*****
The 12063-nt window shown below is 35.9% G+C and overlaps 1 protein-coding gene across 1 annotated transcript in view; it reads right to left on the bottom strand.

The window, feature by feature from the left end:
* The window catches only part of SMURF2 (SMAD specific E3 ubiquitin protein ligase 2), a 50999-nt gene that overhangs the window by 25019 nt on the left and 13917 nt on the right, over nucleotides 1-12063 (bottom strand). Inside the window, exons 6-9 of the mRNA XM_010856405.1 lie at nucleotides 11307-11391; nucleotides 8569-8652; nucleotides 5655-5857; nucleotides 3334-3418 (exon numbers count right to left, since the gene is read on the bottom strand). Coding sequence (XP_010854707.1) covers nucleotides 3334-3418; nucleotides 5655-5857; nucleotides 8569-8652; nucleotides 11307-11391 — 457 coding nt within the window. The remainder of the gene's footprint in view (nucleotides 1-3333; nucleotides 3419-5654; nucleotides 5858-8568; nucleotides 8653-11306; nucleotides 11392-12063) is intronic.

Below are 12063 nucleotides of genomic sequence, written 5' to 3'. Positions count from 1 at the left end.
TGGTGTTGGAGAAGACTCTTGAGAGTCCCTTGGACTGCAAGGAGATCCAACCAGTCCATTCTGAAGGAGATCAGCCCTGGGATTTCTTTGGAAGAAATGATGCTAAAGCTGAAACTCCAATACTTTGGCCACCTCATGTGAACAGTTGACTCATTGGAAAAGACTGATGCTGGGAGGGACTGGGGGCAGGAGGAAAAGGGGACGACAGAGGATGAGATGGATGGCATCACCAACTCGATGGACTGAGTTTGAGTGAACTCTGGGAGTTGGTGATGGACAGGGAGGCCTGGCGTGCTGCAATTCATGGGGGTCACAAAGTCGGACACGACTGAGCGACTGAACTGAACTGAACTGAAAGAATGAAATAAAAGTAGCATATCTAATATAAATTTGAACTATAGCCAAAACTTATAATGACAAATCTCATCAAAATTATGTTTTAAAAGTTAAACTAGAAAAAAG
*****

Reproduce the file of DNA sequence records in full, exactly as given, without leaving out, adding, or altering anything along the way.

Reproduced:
The 12063-nt window shown below is 35.9% G+C and overlaps 1 protein-coding gene across 1 annotated transcript in view; it reads right to left on the bottom strand.

The window, feature by feature from the left end:
* The window catches only part of SMURF2 (SMAD specific E3 ubiquitin protein ligase 2), a 50999-nt gene that overhangs the window by 25019 nt on the left and 13917 nt on the right, over nucleotides 1-12063 (bottom strand). Inside the window, exons 6-9 of the mRNA XM_010856405.1 lie at nucleotides 11307-11391; nucleotides 8569-8652; nucleotides 5655-5857; nucleotides 3334-3418 (exon numbers count right to left, since the gene is read on the bottom strand). Coding sequence (XP_010854707.1) covers nucleotides 3334-3418; nucleotides 5655-5857; nucleotides 8569-8652; nucleotides 11307-11391 — 457 coding nt within the window. The remainder of the gene's footprint in view (nucleotides 1-3333; nucleotides 3419-5654; nucleotides 5858-8568; nucleotides 8653-11306; nucleotides 11392-12063) is intronic.

Below are 12063 nucleotides of genomic sequence, written 5' to 3'. Positions count from 1 at the left end.
TGGTGTTGGAGAAGACTCTTGAGAGTCCCTTGGACTGCAAGGAGATCCAACCAGTCCATTCTGAAGGAGATCAGCCCTGGGATTTCTTTGGAAGAAATGATGCTAAAGCTGAAACTCCAATACTTTGGCCACCTCATGTGAACAGTTGACTCATTGGAAAAGACTGATGCTGGGAGGGACTGGGGGCAGGAGGAAAAGGGGACGACAGAGGATGAGATGGATGGCATCACCAACTCGATGGACTGAGTTTGAGTGAACTCTGGGAGTTGGTGATGGACAGGGAGGCCTGGCGTGCTGCAATTCATGGGGGTCACAAAGTCGGACACGACTGAGCGACTGAACTGAACTGAACTGAAAGAATGAAATAAAAGTAGCATATCTAATATAAATTTGAACTATAGCCAAAACTTATAATGACAAATCTCATCAAAATTATGTTTTAAAAGTTAAACTAGAAAAAAG